With roughly two-thirds of our $81 million budget spent, it’s time to head to the trade market to add another starter. I used the Baseball Trade Values trade simulator to create a four-player deal that would fill a couple of holes for Boston and send two promising prospects to a rebuilding club in Miami.
Red Sox acquire: SP Pablo López, OF/DH Jorge Soler
Marlins acquire: RHP Connor Seabold, OF Ceddanne Rafaela
Michael McLoone/USA TODAY Sports
The Marlins dangled López at the deadline but didn’t get any offers to their liking. The price should have come down a bit in the meantime after the righthander faded down the stretch and now has only two seasons of club control remaining. He’d still be a sizable upgrade on anyone currently slated for the Red Sox rotation, though, and would likely command one of Boston’s elite prospects … unless Jorge Soler and the final two years of his three-year, $39 million contract were attached. Soler had a poor debut season in Miami, and GM Kim Ng may want to get out from under his deal to provide payroll flexibility. But the slugger’s light-tower power could easily conquer the Green Monster on a regular basis while he serves as Martinez’s replacement at DH (or at least in a quasi-platoon that’d sit him against tougher righties).
In this scenario, Boston would have to part with one of its top-five prospects in Rafaela, a speedy 22-year-old outfielder who batted .299 with 21 homers in 116 games across High A and Double A in 2022, and another solid prospect in Seabold, who struggled in four games at the big-league level last season but profiles as a back-end starter. Rafaela could feasibly contribute as early as next season, but his approach needs refinement and he’s a better fit for the Marlins’ needs and contention window. Both youngsters are on Boston’s 40-man roster, so the Sox wouldn’t have to designate anyone for assignment to acquire López and Soler.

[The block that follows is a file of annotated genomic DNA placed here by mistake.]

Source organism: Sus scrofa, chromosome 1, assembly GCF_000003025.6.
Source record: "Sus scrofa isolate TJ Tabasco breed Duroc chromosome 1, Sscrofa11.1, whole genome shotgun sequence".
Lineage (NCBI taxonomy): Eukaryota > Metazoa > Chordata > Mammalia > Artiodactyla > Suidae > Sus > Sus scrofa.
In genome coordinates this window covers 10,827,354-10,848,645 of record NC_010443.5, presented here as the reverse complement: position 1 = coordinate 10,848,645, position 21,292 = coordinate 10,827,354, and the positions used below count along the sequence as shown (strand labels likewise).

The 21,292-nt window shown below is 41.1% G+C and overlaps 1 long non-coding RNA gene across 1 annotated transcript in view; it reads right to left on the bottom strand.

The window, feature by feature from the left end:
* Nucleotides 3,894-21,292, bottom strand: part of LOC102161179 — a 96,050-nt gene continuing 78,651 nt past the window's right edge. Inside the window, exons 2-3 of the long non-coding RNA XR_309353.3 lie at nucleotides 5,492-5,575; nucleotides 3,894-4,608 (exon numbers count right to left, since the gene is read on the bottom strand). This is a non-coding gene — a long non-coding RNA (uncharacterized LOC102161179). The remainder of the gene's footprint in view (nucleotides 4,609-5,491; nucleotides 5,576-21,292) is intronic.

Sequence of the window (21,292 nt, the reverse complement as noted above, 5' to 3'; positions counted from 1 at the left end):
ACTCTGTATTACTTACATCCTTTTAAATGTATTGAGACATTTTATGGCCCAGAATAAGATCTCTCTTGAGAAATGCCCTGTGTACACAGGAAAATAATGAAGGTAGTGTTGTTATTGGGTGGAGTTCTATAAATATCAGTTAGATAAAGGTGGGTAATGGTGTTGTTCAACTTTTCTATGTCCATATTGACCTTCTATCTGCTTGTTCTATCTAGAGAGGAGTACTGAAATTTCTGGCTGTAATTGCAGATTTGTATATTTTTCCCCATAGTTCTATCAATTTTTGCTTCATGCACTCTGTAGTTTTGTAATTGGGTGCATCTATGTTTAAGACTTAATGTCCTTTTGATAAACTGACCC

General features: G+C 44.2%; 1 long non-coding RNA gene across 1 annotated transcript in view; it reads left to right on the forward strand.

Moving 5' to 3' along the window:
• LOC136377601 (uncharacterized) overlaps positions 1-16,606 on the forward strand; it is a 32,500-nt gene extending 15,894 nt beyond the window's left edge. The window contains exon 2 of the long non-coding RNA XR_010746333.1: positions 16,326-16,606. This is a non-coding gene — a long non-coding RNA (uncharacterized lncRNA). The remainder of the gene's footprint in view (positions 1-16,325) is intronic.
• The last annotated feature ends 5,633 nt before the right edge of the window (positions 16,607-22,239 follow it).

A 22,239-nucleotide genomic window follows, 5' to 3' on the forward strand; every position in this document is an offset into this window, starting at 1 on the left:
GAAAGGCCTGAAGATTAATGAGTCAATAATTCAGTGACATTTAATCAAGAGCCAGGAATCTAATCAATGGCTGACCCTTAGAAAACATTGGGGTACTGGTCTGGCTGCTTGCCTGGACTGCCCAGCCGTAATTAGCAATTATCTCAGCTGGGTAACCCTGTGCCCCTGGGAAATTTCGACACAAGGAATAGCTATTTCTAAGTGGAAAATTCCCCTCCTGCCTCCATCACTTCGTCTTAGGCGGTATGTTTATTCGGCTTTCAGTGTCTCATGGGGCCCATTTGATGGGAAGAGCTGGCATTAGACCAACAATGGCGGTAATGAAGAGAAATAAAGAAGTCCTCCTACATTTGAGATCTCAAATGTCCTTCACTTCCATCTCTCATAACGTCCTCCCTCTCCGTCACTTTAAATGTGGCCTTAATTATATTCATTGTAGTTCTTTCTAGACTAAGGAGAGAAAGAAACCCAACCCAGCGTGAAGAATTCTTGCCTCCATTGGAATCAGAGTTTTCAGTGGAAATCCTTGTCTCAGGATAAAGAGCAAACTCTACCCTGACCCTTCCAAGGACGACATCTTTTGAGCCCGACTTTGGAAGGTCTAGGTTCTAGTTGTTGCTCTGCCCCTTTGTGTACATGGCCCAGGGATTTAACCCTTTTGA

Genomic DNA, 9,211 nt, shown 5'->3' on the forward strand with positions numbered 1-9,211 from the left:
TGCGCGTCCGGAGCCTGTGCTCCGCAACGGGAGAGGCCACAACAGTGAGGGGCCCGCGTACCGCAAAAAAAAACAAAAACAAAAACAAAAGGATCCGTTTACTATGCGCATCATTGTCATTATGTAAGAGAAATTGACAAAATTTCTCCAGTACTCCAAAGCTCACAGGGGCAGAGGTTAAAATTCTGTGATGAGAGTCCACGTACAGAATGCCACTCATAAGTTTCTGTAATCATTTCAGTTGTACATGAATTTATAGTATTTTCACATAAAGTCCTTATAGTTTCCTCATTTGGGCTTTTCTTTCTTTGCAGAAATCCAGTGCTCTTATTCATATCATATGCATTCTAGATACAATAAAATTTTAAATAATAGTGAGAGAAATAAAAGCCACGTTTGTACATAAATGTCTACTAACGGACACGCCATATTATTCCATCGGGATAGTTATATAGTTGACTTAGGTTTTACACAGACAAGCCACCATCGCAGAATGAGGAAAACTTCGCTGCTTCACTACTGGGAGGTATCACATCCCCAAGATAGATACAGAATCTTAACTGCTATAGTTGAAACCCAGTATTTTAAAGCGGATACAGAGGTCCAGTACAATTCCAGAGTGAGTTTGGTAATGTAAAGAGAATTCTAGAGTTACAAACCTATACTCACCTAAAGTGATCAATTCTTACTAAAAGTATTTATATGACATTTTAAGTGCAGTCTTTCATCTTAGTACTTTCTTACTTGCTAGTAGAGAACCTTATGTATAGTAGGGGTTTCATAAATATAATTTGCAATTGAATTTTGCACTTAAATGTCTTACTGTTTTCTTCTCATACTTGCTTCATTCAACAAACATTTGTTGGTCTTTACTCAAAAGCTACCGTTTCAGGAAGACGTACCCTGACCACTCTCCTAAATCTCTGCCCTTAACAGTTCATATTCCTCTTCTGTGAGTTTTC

That leaves around $9 million left to augment the bullpen. I might allocate some of that for former Mets setup man Seth Lugo, but Bloom has never been one to spend big on the bullpen and could go any number of directions there. I would love to see Paxton return from Tommy John as an imposing reliever if he no longer can carry a starter’s workload. The 6’4″ lefty could be a creative solution to Boston’s closer woes, and entering his age-34 season coming off a Tommy John surgery with just six starts over the last three years, it’d behoove him to limit his innings and perhaps reestablish himself as an elite bullpen arm.
Let’s see where that leaves the projected 25-man roster:
1. Alex Verdugo, LF
2. Dansby Swanson, SS
3. Rafael Devers, 3B
4. Trevor Story, 2B
5. Mitch Haniger, RF
6. Kiké Hernandez, CF
7. Jorge Soler, DH
8. Triston Casas, 1B
9. Reese McGuire, C
C: Connor Wong
1B: Eric Hosmer
INF: Christian Arroyo
OF: Rob Refsnyder
1. Chris Sale, LHP
2. Pablo López, RHP
3. Nick Pivetta, RHP
4. Zach Eflin, RHP
5. Brayan Bello, RHP
John Schreiber, LHP
Matt Barnes, RHP
Tanner Houck, RHP
Seth Lugo, RHP
Garrett Whitlock, RHP
Ryan Brasier, RHP
James Paxton, LHP
As for potential Achilles’ heels that were left unaddressed: I’m showing some trust that Casas, the team’s No. 2 prospect, is ready to take over at first base. In 95 plate appearances last season, he graded out as 13% better than the average MLB hitter (113 wRC+) due to 19 walks and five home runs in 95 plate appearances offsetting a sub-.200 batting average. With him, Hosmer and Bobby Dalbec on the 40-man roster, one would hope Boston can cobble enough production there to get by. Bloom has said the catching position isn’t settled, and a reunion with Vázquez could work for all parties involved. But the defensive-minded tandem of Reese McGuire and Connor Wong worked out just fine down the stretch, especially since McGuire mashed after coming over from the White Sox at the trade deadline.
Does the above team make the Red Sox good enough to make the playoffs next season? Possibly, though the AL East is still a gauntlet, even with the more balanced schedule coming in 2023. But this roster would be an improvement over the one they have now. Whatever moves he makes, Bloom better figure out some way to get Boston back to the playoffs. If not, he’ll almost certainly establish a new curse for a franchise very familiar with them: the fourth-year front office firing.